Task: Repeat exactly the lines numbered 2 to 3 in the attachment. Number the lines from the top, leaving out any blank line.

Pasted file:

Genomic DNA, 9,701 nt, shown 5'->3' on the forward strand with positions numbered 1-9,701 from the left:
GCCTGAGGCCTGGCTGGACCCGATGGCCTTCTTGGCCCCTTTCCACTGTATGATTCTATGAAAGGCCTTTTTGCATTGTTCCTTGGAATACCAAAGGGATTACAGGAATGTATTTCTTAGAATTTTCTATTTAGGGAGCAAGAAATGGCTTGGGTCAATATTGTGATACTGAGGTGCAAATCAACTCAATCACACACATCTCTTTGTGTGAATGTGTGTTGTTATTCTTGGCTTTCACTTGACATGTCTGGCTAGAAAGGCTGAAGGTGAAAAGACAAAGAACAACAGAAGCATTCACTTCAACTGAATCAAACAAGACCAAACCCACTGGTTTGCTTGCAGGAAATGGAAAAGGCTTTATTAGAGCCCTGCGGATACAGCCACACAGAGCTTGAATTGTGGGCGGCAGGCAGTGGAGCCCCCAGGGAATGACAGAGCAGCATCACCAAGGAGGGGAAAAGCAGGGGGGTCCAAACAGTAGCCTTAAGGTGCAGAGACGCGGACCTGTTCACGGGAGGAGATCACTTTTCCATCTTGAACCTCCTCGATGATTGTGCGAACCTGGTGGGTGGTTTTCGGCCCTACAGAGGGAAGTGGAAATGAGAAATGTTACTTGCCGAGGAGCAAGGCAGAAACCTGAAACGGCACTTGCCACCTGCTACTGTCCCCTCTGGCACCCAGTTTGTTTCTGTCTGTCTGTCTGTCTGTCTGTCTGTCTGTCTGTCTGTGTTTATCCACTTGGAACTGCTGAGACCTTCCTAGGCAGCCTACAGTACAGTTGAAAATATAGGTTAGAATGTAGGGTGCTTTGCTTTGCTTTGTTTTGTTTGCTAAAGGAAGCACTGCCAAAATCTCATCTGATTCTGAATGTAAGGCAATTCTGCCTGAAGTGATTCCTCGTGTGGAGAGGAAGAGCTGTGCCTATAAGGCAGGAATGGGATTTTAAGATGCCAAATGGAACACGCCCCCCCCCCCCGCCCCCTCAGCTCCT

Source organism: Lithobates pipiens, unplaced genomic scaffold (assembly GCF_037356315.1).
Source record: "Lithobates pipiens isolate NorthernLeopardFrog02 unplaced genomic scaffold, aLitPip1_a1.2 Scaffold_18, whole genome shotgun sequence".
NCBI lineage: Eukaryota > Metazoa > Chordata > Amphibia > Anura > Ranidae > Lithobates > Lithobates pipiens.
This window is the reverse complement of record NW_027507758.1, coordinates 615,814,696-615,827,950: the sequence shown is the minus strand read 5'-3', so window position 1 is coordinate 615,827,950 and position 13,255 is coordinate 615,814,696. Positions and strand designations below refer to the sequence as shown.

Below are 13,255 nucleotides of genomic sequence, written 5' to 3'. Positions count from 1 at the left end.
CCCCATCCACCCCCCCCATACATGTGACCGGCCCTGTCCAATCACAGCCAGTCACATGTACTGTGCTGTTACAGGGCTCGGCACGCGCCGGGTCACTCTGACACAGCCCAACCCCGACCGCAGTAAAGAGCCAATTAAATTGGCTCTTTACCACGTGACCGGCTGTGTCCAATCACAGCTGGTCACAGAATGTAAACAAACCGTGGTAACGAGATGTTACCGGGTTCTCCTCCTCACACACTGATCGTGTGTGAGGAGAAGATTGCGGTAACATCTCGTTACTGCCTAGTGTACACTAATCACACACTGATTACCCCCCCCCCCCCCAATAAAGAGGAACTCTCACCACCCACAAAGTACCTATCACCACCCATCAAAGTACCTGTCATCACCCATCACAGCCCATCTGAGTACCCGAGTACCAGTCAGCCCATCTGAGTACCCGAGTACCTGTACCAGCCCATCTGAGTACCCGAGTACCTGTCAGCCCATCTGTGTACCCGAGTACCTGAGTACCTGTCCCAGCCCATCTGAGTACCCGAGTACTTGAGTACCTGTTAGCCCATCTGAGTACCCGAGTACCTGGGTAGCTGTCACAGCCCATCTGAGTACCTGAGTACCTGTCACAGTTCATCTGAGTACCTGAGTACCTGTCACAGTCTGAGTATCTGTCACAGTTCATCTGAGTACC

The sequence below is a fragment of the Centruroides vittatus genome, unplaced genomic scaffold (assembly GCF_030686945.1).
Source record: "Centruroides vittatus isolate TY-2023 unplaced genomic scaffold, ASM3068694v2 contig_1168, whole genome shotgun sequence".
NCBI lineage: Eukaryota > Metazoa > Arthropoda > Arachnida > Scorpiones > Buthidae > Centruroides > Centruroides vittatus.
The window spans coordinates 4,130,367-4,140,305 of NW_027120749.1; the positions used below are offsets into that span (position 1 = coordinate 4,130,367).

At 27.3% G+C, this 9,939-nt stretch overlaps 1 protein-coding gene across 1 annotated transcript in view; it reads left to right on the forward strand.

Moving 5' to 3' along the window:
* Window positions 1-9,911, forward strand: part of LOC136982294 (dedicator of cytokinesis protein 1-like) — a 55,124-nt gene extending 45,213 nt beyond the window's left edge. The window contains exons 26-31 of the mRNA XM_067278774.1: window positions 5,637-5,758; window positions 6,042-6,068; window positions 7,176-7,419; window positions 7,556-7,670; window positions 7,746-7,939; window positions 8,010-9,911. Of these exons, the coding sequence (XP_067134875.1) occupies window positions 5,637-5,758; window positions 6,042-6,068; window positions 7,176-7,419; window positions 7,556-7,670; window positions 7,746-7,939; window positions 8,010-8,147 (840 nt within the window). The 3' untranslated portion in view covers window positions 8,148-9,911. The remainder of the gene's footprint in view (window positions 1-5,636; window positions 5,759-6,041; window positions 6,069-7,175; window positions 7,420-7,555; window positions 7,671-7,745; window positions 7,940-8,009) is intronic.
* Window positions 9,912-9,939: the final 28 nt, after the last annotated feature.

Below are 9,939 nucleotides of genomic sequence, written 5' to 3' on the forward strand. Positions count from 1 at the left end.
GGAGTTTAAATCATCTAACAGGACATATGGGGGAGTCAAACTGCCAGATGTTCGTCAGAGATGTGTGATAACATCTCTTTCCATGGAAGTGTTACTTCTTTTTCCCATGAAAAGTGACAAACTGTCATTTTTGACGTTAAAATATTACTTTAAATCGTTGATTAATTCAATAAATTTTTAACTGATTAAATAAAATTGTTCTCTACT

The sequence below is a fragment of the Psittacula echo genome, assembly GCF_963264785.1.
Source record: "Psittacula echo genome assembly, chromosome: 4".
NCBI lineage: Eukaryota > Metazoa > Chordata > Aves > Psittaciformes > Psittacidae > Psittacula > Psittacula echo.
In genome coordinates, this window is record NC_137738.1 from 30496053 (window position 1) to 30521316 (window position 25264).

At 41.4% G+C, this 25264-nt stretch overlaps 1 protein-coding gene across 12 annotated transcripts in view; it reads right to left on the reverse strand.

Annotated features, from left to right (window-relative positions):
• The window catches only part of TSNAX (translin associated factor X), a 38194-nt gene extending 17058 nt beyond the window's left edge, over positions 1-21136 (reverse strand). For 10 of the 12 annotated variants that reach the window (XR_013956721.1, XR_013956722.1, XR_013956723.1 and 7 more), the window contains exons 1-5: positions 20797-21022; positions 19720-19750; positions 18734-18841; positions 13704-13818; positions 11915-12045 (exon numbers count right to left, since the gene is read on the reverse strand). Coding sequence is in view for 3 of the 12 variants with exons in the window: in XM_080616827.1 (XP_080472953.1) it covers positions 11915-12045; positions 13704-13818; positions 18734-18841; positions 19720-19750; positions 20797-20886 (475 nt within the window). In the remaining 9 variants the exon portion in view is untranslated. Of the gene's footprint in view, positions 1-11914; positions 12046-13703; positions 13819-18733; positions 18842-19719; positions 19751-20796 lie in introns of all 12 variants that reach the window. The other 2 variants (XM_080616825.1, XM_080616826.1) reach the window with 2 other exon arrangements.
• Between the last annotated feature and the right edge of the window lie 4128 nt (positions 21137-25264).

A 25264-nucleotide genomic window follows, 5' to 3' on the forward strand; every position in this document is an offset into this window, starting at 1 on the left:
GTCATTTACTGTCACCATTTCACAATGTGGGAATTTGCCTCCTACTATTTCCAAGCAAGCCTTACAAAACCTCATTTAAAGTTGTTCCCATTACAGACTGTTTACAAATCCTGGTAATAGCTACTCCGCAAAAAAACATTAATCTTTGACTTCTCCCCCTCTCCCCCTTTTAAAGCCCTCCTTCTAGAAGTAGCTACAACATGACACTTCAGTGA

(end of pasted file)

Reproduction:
GCCTGAGGCCTGGCTGGACCCGATGGCCTTCTTGGCCCCTTTCCACTGTATGATTCTATGAAAGGCCTTTTTGCATTGTTCCTTGGAATACCAAAGGGATTACAGGAATGTATTTCTTAGAATTTTCTATTTAGGGAGCAAGAAATGGCTTGGGTCAATATTGTGATACTGAGGTGCAAATCAACTCAATCACACACATCTCTTTGTGTGAATGTGTGTTGTTATTCTTGGCTTTCACTTGACATGTCTGGCTAGAAAGGCTGAAGGTGAAAAGACAAAGAACAACAGAAGCATTCACTTCAACTGAATCAAACAAGACCAAACCCACTGGTTTGCTTGCAGGAAATGGAAAAGGCTTTATTAGAGCCCTGCGGATACAGCCACACAGAGCTTGAATTGTGGGCGGCAGGCAGTGGAGCCCCCAGGGAATGACAGAGCAGCATCACCAAGGAGGGGAAAAGCAGGGGGGTCCAAACAGTAGCCTTAAGGTGCAGAGACGCGGACCTGTTCACGGGAGGAGATCACTTTTCCATCTTGAACCTCCTCGATGATTGTGCGAACCTGGTGGGTGGTTTTCGGCCCTACAGAGGGAAGTGGAAATGAGAAATGTTACTTGCCGAGGAGCAAGGCAGAAACCTGAAACGGCACTTGCCACCTGCTACTGTCCCCTCTGGCACCCAGTTTGTTTCTGTCTGTCTGTCTGTCTGTCTGTCTGTCTGTCTGTCTGTGTTTATCCACTTGGAACTGCTGAGACCTTCCTAGGCAGCCTACAGTACAGTTGAAAATATAGGTTAGAATGTAGGGTGCTTTGCTTTGCTTTGTTTTGTTTGCTAAAGGAAGCACTGCCAAAATCTCATCTGATTCTGAATGTAAGGCAATTCTGCCTGAAGTGATTCCTCGTGTGGAGAGGAAGAGCTGTGCCTATAAGGCAGGAATGGGATTTTAAGATGCCAAATGGAACACGCCCCCCCCCCCCGCCCCCTCAGCTCCT

Source organism: Lithobates pipiens, unplaced genomic scaffold (assembly GCF_037356315.1).